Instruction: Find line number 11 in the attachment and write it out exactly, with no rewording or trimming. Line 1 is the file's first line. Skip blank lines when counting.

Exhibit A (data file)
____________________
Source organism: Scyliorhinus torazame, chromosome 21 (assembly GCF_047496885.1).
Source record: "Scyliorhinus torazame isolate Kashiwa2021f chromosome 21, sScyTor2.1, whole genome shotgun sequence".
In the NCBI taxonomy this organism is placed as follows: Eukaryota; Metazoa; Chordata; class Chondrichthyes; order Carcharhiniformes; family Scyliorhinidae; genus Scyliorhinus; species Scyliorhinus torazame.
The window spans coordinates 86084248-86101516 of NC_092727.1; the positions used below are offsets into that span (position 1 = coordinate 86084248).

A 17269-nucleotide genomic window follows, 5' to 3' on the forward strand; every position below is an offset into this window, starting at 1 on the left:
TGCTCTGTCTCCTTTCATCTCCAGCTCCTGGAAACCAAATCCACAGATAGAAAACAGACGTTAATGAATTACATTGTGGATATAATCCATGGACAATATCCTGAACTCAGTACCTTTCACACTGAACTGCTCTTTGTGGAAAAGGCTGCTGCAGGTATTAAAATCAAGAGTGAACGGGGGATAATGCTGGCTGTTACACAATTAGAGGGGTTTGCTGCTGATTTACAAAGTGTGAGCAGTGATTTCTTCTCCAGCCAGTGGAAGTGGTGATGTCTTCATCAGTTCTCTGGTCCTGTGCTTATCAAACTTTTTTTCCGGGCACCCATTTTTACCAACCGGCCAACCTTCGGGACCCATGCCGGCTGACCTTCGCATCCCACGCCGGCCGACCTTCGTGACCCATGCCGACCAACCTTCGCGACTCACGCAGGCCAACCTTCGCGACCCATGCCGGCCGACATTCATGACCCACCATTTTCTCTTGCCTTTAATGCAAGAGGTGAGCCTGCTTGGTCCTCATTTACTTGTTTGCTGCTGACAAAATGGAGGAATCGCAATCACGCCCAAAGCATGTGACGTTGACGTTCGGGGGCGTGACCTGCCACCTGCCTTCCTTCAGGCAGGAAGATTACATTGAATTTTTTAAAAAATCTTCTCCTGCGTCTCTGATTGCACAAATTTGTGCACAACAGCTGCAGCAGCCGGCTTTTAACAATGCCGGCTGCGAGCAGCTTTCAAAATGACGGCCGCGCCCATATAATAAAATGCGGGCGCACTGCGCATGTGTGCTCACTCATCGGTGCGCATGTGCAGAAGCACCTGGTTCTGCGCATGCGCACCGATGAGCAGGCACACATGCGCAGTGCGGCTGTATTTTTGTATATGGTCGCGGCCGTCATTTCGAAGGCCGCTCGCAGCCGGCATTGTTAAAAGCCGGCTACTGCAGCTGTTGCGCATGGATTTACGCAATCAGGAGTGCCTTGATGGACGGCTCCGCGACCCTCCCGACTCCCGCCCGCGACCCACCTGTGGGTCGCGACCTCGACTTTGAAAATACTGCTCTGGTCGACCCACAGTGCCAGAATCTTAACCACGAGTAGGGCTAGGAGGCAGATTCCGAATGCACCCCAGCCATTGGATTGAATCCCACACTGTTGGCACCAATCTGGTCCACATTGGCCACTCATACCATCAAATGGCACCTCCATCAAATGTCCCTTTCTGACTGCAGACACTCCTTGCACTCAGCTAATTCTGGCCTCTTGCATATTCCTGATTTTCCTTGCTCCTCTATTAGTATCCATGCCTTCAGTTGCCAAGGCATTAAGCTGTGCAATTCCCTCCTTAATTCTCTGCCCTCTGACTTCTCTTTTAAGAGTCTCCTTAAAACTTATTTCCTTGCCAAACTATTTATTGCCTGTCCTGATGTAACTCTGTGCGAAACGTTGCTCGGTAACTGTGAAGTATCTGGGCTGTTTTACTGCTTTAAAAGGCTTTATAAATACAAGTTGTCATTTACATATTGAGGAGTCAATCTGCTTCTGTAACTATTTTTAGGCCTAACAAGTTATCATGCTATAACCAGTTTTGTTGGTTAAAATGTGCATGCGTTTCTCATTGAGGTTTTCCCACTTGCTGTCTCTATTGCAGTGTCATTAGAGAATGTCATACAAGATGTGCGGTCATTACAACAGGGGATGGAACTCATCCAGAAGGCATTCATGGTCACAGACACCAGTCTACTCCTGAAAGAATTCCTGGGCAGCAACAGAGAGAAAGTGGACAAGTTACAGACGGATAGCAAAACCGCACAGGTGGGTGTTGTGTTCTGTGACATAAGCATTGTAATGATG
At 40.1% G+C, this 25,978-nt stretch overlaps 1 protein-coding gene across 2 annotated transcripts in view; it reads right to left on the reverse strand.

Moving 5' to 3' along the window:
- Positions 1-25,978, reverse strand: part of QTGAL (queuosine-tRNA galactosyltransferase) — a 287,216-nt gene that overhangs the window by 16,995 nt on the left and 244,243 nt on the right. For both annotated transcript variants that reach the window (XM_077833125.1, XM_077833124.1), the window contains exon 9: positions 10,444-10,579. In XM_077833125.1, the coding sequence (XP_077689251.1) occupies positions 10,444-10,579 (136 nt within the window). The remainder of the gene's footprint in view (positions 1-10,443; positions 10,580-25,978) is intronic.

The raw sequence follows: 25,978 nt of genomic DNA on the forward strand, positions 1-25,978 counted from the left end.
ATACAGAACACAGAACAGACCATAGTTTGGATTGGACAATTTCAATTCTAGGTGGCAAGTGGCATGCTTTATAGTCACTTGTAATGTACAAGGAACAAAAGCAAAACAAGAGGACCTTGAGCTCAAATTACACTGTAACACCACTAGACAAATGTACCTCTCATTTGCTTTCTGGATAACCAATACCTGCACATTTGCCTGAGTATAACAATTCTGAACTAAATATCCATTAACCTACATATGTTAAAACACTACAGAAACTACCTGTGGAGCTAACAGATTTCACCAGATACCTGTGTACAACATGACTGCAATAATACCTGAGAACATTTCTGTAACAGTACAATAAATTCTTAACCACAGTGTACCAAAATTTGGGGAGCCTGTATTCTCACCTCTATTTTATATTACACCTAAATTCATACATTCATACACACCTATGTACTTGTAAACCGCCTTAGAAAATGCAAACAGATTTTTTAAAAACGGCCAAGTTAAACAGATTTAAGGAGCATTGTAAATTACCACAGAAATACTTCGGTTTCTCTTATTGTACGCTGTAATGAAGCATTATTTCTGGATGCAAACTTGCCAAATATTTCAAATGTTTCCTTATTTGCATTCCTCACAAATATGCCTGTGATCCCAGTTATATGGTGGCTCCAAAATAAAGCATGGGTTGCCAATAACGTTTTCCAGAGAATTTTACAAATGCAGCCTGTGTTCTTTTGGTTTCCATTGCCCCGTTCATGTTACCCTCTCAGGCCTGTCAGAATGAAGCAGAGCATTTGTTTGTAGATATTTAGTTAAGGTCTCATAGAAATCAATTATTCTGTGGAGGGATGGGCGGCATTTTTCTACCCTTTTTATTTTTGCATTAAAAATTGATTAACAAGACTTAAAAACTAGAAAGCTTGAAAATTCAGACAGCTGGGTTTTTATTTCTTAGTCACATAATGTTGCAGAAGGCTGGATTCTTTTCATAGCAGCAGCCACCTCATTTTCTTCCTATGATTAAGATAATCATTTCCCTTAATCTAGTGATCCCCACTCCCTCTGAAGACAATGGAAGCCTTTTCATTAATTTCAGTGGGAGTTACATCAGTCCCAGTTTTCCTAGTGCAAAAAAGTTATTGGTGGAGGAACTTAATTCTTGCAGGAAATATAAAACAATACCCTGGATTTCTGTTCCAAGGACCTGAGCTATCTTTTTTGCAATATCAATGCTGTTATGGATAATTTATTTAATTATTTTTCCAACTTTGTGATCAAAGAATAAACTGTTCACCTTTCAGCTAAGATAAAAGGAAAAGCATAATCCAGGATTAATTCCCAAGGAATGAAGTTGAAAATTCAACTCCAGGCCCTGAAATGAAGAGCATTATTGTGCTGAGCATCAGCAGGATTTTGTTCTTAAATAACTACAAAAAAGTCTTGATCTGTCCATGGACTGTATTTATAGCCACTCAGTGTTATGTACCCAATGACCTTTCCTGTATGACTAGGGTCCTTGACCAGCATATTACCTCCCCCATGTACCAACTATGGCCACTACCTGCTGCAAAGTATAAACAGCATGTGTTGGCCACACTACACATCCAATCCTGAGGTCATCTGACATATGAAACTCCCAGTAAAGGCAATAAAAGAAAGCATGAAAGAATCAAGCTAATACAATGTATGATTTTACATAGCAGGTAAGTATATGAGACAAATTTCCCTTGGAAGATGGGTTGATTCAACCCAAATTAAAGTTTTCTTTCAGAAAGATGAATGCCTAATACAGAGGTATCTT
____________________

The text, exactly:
ATACAGAACACAGAACAGACCATAGTTTGGATTGGACAATTTCAATTCTAGGTGGCAAGTGGCATGCTTTATAGTCACTTGTAATGTACAAGGAACAAAAGCAAAACAAGAGGACCTTGAGCTCAAATTACACTGTAACACCACTAGACAAATGTACCTCTCATTTGCTTTCTGGATAACCAATACCTGCACATTTGCCTGAGTATAACAATTCTGAACTAAATATCCATTAACCTACATATGTTAAAACACTACAGAAACTACCTGTGGAGCTAACAGATTTCACCAGATACCTGTGTACAACATGACTGCAATAATACCTGAGAACATTTCTGTAACAGTACAATAAATTCTTAACCACAGTGTACCAAAATTTGGGGAGCCTGTATTCTCACCTCTATTTTATATTACACCTAAATTCATACATTCATACACACCTATGTACTTGTAAACCGCCTTAGAAAATGCAAACAGATTTTTTAAAAACGGCCAAGTTAAACAGATTTAAGGAGCATTGTAAATTACCACAGAAATACTTCGGTTTCTCTTATTGTACGCTGTAATGAAGCATTATTTCTGGATGCAAACTTGCCAAATATTTCAAATGTTTCCTTATTTGCATTCCTCACAAATATGCCTGTGATCCCAGTTATATGGTGGCTCCAAAATAAAGCATGGGTTGCCAATAACGTTTTCCAGAGAATTTTACAAATGCAGCCTGTGTTCTTTTGGTTTCCATTGCCCCGTTCATGTTACCCTCTCAGGCCTGTCAGAATGAAGCAGAGCATTTGTTTGTAGATATTTAGTTAAGGTCTCATAGAAATCAATTATTCTGTGGAGGGATGGGCGGCATTTTTCTACCCTTTTTATTTTTGCATTAAAAATTGATTAACAAGACTTAAAAACTAGAAAGCTTGAAAATTCAGACAGCTGGGTTTTTATTTCTTAGTCACATAATGTTGCAGAAGGCTGGATTCTTTTCATAGCAGCAGCCACCTCATTTTCTTCCTATGATTAAGATAATCATTTCCCTTAATCTAGTGATCCCCACTCCCTCTGAAGACAATGGAAGCCTTTTCATTAATTTCAGTGGGAGTTACATCAGTCCCAGTTTTCCTAGTGCAAAAAAGTTATTGGTGGAGGAACTTAATTCTTGCAGGAAATATAAAACAATACCCTGGATTTCTGTTCCAAGGACCTGAGCTATCTTTTTTGCAATATCAATGCTGTTATGGATAATTTATTTAATTATTTTTCCAACTTTGTGATCAAAGAATAAACTGTTCACCTTTCAGCTAAGATAAAAGGAAAAGCATAATCCAGGATTAATTCCCAAGGAATGAAGTTGAAAATTCAACTCCAGGCCCTGAAATGAAGAGCATTATTGTGCTGAGCATCAGCAGGATTTTGTTCTTAAATAACTACAAAAAAGTCTTGATCTGTCCATGGACTGTATTTATAGCCACTCAGTGTTATGTACCCAATGACCTTTCCTGTATGACTAGGGTCCTTGACCAGCATATTACCTCCCCCATGTACCAACTATGGCCACTACCTGCTGCAAAGTATAAACAGCATGTGTTGGCCACACTACACATCCAATCCTGAGGTCATCTGACATATGAAACTCCCAGTAAAGGCAATAAAAGAAAGCATGAAAGAATCAAGCTAATACAATGTATGATTTTACATAGCAGGTAAGTATATGAGACAAATTTCCCTTGGAAGATGGGTTGATTCAACCCAAATTAAAGTTTTCTTTCAGAAAGATGAATGCCTAATACAGAGGTATCTT